A new Nuclear Advanced
Manufacturing Research Centre
(NAMRC) to be based in South
Yorkshire alongside the AMRC,
is currently under construction.
The new £25 million Nuclear
Advanced Manufacturing Re-
search Centre (NAMRC) led by
the University of Sheffield with
Rolls-Royce, will be based at the
Advanced Manufacturing Park.
Funding for the project com-
prises £15 million from the De-
partment of Business, Industry
and Skills and £10m from the
regional development agency, Yorkshire Forward.
Concrete specialist Richlea Developments are
main contractors on the scheme to install a new
horizontal boring machine within NAMRC’s existing
facility at Waverley Technology Park in Sheffield.
With the heavy foundations complete, the Re-
search Centre could install the large, heavy preci-
sion engineering equipment. The largest one of its
kind in a research facility in Europe, capable of ma-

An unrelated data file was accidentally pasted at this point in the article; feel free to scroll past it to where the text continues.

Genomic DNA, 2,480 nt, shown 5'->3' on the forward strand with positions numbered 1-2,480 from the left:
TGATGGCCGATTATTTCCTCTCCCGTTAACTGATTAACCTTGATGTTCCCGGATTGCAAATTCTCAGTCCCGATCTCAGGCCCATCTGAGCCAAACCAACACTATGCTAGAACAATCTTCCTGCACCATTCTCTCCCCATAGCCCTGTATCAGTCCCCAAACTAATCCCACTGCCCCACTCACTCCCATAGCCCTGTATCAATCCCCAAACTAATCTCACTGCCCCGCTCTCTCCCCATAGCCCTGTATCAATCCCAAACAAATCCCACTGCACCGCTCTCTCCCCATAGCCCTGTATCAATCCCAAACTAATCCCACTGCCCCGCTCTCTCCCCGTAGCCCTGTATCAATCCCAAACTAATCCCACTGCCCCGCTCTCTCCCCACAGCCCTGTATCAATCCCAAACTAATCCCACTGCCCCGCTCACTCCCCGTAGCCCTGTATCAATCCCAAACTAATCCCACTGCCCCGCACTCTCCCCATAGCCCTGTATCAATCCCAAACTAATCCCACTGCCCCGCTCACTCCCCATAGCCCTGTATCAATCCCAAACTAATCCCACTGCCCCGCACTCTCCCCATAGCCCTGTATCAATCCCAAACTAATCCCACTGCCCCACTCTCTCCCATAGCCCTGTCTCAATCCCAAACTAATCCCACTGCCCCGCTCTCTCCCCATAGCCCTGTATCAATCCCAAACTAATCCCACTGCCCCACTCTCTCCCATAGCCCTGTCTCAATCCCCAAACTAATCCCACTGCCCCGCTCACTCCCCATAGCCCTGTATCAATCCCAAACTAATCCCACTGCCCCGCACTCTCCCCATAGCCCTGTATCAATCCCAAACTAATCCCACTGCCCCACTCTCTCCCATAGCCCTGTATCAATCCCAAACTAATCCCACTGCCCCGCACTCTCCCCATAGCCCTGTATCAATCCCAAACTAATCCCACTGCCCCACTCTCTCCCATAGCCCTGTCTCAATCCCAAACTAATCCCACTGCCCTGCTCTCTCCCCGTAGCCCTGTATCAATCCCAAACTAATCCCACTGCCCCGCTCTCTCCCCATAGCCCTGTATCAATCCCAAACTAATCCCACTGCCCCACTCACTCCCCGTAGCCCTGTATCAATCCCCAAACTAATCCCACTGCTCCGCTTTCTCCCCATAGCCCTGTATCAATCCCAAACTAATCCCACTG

noeuvring work-pieces of up to 100 tonnes in the
The bases required to support this massive ma-
chine are being constructed in a large excavation
using more than 1,200 m³ of concrete and over 100
tonnes of steel reinforcement.
The concrete foundations are supported by 78
auger-bored concrete piles, each 600 mm in diam-
eter and spaced at 2 m centres. These were drilled
from the underside of the existing floor slab before
work started to excavate the surrounding material.
The excavation, which is roughly T-shaped, meas-
ures approximately 35 m long x 18 m wide and var-
ies in depth from 3.1 m to 4.9 m.
Groundforce Shorco supplied the support sys-
tem, which comprised the company’s Mega and
Maxi braces with 900 Series braces of varying
They also supplied HY6 trench sheets whichwere
used to line the excavation whilst Piletec supplied a
MS4 EMV piling hammer to install them along with
a Taets pile breaker to cut down the concrete piles
to the required length.
Using a modular hydraulic bracing system mini-
mised obstructions in the excavation which was
crowded with the closely-spaced piles. Working
space was optimised by breaking the pile caps with
the Taets machine as digging progressed. In all,
about 5,000 tonnes of spoil was removed from the
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